After six months playing football at a junior college, Bradley hurt his knee and dropped out. He soon met his wife, a nurse, and spent a few years figuring out his next step before deciding to become a police officer.
By 2003, he was one of eight cops in the small town of Wheatland. Three years later he was transferred to a bigger department just north of Sacramento, where he became known as the type of cop who talked to the Sheriff like they were old friends. His tendency to disregard rank and protocol pissed a lot of people off, and he eventually got told by the Sheriff he wasn’t cut out to be a cop and transferred back to Wheatland.
Meanwhile, he had started pouring himself a drink the moment he walked in the door each night. He knew it wasn’t healthy, but he felt like he couldn’t sleep without vodka, so he went to his doctor for advice.
“That’s when the pill rotation started,” Bradley said. Antidepressants, anti-anxiety medication, sleep medication, antipsychotics, painkillers, everything. He ballooned to 455 pounds and would sit in briefings with a stack of paper towels, to mop up the constant sweat.
Then one day, he and a few narcotics agents went to bust a marijuana grower, and the man who opened the door was in a wheelchair, missing a leg.
“You here for the plants? They’re mine,” the man said. He’d been in a car accident a while back, he said, and weed had helped him get off of all the pills he’d been on.
“A lightbulb the size of Kentucky went off in my head,” Bradley recalled. After a long conversation, he said, they left without arresting him.
By 2009, he was desperate enough to try cannabis for the first time. It was the beginning of October, and he woke up in the middle of yet another panic attack. He drove to the house of a local dealer named T-Bone, whose father he had helped wean off meth a few years back. T-Bone gave him some pot and a pipe.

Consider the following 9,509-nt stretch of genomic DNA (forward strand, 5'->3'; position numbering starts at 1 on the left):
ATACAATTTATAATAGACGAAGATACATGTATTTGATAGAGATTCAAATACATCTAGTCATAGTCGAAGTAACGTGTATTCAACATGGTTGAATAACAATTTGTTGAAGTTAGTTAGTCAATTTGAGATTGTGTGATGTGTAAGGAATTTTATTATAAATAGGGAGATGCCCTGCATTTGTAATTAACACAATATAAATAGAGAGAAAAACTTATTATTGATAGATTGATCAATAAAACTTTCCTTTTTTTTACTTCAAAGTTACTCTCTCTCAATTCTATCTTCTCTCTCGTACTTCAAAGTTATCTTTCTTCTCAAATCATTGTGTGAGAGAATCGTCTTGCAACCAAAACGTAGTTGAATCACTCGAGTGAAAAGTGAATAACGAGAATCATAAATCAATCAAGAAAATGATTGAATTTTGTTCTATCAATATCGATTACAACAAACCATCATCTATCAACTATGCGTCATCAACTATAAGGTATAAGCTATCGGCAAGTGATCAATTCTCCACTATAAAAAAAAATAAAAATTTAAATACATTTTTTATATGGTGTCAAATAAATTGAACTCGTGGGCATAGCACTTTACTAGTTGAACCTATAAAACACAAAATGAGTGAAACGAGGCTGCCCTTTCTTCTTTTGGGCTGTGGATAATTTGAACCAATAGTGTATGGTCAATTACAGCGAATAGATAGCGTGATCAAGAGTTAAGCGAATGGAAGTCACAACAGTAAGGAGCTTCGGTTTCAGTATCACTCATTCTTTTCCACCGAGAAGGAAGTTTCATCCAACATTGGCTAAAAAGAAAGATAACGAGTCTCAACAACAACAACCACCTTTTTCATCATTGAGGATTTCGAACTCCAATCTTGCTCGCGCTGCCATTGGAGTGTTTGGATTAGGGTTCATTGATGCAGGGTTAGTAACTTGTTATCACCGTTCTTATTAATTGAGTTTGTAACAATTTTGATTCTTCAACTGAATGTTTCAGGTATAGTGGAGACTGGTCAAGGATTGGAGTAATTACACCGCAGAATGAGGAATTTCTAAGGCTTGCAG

A few days later, the recession-era budget cuts kicked in and he got laid off. He quit drinking, he quit pills, he got his medical marijuana prescription, and he lost 40 pounds in four months. Unsure of what to do with his time, he remembered a newspaper article he’d seen years earlier about a group called LEAP (Law Enforcement Against Prohibiton).
“Who are these dirty cops?” he said he had wondered at the time. “They want to fucking sell drugs to people?”
But now he understood. He signed up for their mailing list, checked a box saying he was former law enforcement, and within days he got a call. Could he be at an NAACP executive meeting in a week? The group was gearing up to campaign for Proposition 19, the failed 2010 ballot initiative that attempted to legalize marijuana, and they were looking for ex-cops who could capture an audience.
Bradley shaved his beard, got a haircut, put on the suit he used to wear to testify in court, and gave it his best shot.
“Next thing I knew, I was their main speaker for all of NorCal,” he said.
After Prop 19, he consulted for growers and dispensaries while getting more involved in marijuana activism and Sacramento lobbyist circles. He started a group called Lawmen Protecting Patients and in 2012 helped broker a deal on an ordinance between cannabis farmers and local government in Yuba County.
With that experience under his belt, he decided to take what he had learned statewide, and formed the CCIA at the end of December 2012.
At first, most people dismissed him.
“There’ve been a number of failed attempts to create different trade associations in the California cannabis industry, and so there was some skepticism when CCIA was initially being pulled together,” said Steve DeAngelo, owner of Harborside Health Center, the biggest dispensary in the country. “It was largely through Nate’s persistence that he actually achieved critical mass. The California industry deserves a lot of criticism for not being more generous in their support of CCIA and understanding its importance.”
By the spring of 2013, when Bradley began meeting with staffers at the Capitol and providing them with more information about the industry they were trying to regulate, the CCIA had only four members, none of which had paid their dues.